4 Google Analytics Tools That Are Criminally Underused

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1. Top Conversion Paths

(Conversion > Multi-Channel Funnels > Top Conversion Paths)

Conversion Paths

 

 

 

 

 

 

 

 

 

 

 

There is a substantial amount of data that you can get from this Top Conversion Paths. Some of the most obvious uses of it is to see which channels convert best/most efficiently, which channels assist conversions, number of visits that people like to do before they convert (is it mostly immediate conversions? Or does it take multiple visits?), and how the channels work with each other to lead to conversions.

To go a little deeper, we can use it to figure out how we plan our online marketing strategy. For example, if we see that people convert very well through display or remarketing on their second or third visit, it would be worth expanding the reach towards new audiences with paid and organic.

When used in conjunction with the Attribution Model Comparisons and assisted conversions this will give you a good idea of which channels perform most effectively in which area of the funnel. Although it is important to keep in mind that there is often more than one area in which the channels can perform.

 

2. Custom Dimensions

(Admin> Property> Custom Definition> Custom Dimensions)

Custom Dimensions

 

 

 

 

 

 

 

 

 

 

 

 

 

 

 

 

 

 

 

 

 

Google Analytics already has around 200 pre-set dimensions and although in most cases they are sufficient, it is always good to have the choice of creating your own. This is especially useful when the existing dimensions may not be relevant to you or the information you are looking for.

Custom dimensions allow you to bring external data into the account (bring in data that isn’t usually pulled in by analytics).

The most common uses for this include phone call data or data from a CRM. However, because this is very versatile, it means that you can adapt this to the physical “conversions” of real life. If you want to track the number of phone call bookings, face to face enquiries, or number of times someone has opened an app.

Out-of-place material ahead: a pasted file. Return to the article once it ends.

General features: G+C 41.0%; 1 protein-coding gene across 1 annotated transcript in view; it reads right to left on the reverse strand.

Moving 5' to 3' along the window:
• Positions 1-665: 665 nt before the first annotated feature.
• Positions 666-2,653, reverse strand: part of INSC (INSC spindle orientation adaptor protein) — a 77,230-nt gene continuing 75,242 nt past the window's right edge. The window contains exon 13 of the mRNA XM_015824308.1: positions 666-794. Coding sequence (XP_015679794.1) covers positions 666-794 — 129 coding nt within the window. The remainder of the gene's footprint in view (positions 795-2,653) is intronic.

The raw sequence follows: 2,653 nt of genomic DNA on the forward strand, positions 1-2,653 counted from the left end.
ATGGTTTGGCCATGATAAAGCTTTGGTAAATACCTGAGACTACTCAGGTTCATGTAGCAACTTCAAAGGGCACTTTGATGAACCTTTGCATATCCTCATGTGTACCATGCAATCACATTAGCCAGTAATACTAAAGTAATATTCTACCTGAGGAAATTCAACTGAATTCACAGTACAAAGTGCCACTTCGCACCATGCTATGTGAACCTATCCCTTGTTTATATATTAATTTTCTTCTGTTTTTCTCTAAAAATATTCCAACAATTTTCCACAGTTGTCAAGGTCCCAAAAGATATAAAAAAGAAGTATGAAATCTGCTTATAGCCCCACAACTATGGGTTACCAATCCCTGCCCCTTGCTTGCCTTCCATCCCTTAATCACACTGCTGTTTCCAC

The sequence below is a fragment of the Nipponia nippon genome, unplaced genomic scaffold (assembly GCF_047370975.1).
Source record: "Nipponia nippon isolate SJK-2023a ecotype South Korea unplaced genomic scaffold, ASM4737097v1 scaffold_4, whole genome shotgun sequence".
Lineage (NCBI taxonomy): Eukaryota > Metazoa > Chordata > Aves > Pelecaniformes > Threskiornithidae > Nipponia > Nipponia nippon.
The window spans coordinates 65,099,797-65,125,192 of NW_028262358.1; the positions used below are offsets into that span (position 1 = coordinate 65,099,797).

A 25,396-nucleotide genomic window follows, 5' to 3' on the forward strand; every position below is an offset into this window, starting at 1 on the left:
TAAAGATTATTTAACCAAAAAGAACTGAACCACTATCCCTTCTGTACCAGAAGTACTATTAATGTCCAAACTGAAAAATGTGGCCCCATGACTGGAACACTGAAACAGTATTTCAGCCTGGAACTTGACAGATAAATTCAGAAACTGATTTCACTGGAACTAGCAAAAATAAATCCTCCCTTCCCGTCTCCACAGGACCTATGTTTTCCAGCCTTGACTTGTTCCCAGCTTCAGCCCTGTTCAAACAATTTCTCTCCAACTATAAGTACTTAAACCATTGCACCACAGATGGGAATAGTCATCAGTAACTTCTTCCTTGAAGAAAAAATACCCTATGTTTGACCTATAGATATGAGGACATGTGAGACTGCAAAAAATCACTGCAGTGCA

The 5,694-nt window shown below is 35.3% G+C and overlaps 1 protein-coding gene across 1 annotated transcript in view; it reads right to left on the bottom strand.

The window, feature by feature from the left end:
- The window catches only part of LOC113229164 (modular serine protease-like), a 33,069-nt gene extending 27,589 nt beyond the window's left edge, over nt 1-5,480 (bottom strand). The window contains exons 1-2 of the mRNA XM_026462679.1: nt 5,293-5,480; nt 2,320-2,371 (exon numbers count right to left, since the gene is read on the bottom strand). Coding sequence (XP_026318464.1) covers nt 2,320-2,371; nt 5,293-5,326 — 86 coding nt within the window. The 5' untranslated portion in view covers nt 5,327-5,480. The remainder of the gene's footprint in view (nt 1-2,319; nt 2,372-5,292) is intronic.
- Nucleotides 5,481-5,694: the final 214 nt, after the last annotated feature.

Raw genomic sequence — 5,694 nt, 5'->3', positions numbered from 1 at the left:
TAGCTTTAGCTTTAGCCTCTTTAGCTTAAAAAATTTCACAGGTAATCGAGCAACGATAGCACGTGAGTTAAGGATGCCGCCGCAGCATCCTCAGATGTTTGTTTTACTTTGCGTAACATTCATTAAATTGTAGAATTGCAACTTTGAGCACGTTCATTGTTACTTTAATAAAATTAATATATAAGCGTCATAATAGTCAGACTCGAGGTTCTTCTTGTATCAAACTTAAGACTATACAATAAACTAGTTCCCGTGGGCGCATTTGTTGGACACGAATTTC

3. Site Speed Suggestions

(Behaviour> Behaviour Flow> Site Speed> Speed Suggestions)

Speed Suggestions

 

 

 

 

 

 

 

 

 

 

With the Site Speed Suggestions it uses the Google’s Page Speed Insight to look at each page while also showing the average page load time which makes it much easier to decide which pages should be a priority fix. It is also a much more detailed look at how to improve your site speed and it shows

Increasing site speed can be an extremely useful in reducing bounce rate. In many cases reducing the bounce rate is quite important because often we spend quite a lot of money and time into bringing visitors to the page. It is such a shame to have them leave before they even get to the page because it takes too long to load.

 

4. Benchmarking

(Audience> Benchmarking)

Analytics Benchmarking
 

 

 

 

 

 

 

 

 

 

 

 

 

 

 

Benchmarking is a general way to compare the website to competitors in the industry. However, it’s important to remember that each vertical is built up of a substantial amount of companies and so the stats are only a generalisation of these statistics.

That said, Benchmarking is a great way to look for opportunities and points of improvement. A few examples include: weakness in the industry, locations to target or to see if it’s worth using device bid managements.

Analytics has a great suite of tools that provide data that can be used to constantly improve the website. Getting more familiar with these tools means you can have more data to make more informed decisions.

 

 

Written by Jeffrey Chang

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